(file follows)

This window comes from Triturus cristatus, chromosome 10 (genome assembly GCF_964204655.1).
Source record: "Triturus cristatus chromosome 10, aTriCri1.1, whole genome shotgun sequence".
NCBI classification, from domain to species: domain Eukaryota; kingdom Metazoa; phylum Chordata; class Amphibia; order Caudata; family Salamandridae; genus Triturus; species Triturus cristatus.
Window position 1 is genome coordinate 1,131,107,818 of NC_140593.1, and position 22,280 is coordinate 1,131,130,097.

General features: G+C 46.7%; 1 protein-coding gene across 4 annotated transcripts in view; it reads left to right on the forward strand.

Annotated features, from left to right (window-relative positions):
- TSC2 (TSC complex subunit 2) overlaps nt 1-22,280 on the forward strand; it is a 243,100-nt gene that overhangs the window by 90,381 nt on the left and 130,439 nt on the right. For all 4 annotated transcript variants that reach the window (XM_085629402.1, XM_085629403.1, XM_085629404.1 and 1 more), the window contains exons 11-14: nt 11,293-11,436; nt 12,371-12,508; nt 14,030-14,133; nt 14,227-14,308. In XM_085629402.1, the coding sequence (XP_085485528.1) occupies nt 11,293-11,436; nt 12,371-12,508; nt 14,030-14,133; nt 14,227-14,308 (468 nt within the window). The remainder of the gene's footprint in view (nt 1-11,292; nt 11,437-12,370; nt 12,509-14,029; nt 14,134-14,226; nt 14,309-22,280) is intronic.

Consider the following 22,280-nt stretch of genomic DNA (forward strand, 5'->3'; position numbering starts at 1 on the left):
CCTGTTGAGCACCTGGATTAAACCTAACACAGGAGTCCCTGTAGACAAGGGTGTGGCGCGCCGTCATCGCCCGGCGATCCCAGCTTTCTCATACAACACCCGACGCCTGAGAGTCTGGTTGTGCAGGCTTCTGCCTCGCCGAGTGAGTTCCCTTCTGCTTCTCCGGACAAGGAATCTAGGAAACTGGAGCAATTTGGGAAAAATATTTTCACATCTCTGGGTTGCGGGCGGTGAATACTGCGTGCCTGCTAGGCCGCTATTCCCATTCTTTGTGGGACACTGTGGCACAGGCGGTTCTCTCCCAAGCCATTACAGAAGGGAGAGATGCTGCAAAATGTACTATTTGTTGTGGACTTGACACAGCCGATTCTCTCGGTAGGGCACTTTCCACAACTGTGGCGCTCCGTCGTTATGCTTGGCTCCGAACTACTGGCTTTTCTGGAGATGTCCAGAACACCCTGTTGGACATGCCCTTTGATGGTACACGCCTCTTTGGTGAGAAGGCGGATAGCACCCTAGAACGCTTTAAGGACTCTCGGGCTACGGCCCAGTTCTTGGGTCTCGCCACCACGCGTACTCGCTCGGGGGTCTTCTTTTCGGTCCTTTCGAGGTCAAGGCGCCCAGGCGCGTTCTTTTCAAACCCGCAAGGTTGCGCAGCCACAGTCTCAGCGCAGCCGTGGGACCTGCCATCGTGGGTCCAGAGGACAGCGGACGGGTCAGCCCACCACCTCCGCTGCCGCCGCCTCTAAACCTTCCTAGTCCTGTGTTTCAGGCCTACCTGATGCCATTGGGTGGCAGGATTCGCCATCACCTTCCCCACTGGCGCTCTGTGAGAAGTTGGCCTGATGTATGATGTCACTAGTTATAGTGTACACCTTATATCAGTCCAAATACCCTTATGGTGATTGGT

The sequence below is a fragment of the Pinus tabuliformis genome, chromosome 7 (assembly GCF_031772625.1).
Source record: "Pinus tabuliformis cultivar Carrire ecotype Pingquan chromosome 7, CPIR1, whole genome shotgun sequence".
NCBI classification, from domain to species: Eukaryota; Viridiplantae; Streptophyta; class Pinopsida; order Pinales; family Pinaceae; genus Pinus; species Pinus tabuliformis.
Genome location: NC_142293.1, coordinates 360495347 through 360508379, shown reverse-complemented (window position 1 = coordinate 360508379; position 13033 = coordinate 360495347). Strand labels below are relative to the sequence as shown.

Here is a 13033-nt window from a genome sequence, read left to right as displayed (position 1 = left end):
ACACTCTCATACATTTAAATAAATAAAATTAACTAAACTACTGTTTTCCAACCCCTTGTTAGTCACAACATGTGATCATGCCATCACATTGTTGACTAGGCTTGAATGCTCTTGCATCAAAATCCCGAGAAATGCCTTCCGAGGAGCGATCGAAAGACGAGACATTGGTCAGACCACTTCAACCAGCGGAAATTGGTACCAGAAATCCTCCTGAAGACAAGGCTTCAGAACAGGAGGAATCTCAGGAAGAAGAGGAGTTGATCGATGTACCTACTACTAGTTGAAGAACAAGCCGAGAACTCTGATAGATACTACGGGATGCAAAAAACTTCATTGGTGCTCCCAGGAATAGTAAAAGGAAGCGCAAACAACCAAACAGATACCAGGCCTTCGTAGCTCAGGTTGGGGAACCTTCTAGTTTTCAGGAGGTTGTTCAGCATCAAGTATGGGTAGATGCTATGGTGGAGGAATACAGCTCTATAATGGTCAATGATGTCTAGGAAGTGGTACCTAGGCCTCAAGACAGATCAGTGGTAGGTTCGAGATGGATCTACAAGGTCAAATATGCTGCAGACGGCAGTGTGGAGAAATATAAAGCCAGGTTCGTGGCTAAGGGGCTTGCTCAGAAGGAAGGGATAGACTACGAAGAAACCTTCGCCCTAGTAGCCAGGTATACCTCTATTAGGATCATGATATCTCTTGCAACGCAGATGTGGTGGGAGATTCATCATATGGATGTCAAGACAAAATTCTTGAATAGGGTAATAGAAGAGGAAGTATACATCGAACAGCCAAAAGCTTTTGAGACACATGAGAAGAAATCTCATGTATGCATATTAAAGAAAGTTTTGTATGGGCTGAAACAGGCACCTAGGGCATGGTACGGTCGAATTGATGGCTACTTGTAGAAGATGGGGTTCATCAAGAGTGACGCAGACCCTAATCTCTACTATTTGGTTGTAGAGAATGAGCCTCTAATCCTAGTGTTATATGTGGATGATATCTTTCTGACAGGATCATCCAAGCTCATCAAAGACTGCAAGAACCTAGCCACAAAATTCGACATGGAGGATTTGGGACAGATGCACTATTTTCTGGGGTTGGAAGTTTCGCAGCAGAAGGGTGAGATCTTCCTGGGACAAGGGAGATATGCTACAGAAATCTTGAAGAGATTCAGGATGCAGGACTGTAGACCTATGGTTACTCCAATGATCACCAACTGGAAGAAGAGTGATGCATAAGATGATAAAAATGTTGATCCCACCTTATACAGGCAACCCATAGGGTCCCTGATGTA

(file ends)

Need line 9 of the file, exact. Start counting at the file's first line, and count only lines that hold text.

CCTGTTGAGCACCTGGATTAAACCTAACACAGGAGTCCCTGTAGACAAGGGTGTGGCGCGCCGTCATCGCCCGGCGATCCCAGCTTTCTCATACAACACCCGACGCCTGAGAGTCTGGTTGTGCAGGCTTCTGCCTCGCCGAGTGAGTTCCCTTCTGCTTCTCCGGACAAGGAATCTAGGAAACTGGAGCAATTTGGGAAAAATATTTTCACATCTCTGGGTTGCGGGCGGTGAATACTGCGTGCCTGCTAGGCCGCTATTCCCATTCTTTGTGGGACACTGTGGCACAGGCGGTTCTCTCCCAAGCCATTACAGAAGGGAGAGATGCTGCAAAATGTACTATTTGTTGTGGACTTGACACAGCCGATTCTCTCGGTAGGGCACTTTCCACAACTGTGGCGCTCCGTCGTTATGCTTGGCTCCGAACTACTGGCTTTTCTGGAGATGTCCAGAACACCCTGTTGGACATGCCCTTTGATGGTACACGCCTCTTTGGTGAGAAGGCGGATAGCACCCTAGAACGCTTTAAGGACTCTCGGGCTACGGCCCAGTTCTTGGGTCTCGCCACCACGCGTACTCGCTCGGGGGTCTTCTTTTCGGTCCTTTCGAGGTCAAGGCGCCCAGGCGCGTTCTTTTCAAACCCGCAAGGTTGCGCAGCCACAGTCTCAGCGCAGCCGTGGGACCTGCCATCGTGGGTCCAGAGGACAGCGGACGGGTCAGCCCACCACCTCCGCTGCCGCCGCCTCTAAACCTTCCTAGTCCTGTGTTTCAGGCCTACCTGATGCCATTGGGTGGCAGGATTCGCCATCACCTTCCCCACTGGCGCTCTGTGAGAAGTTGGCCTGATGTATGATGTCACTAGTTATAGTGTACACCTTATATCAGTCCAAATACCCTTATGGTGATTGGT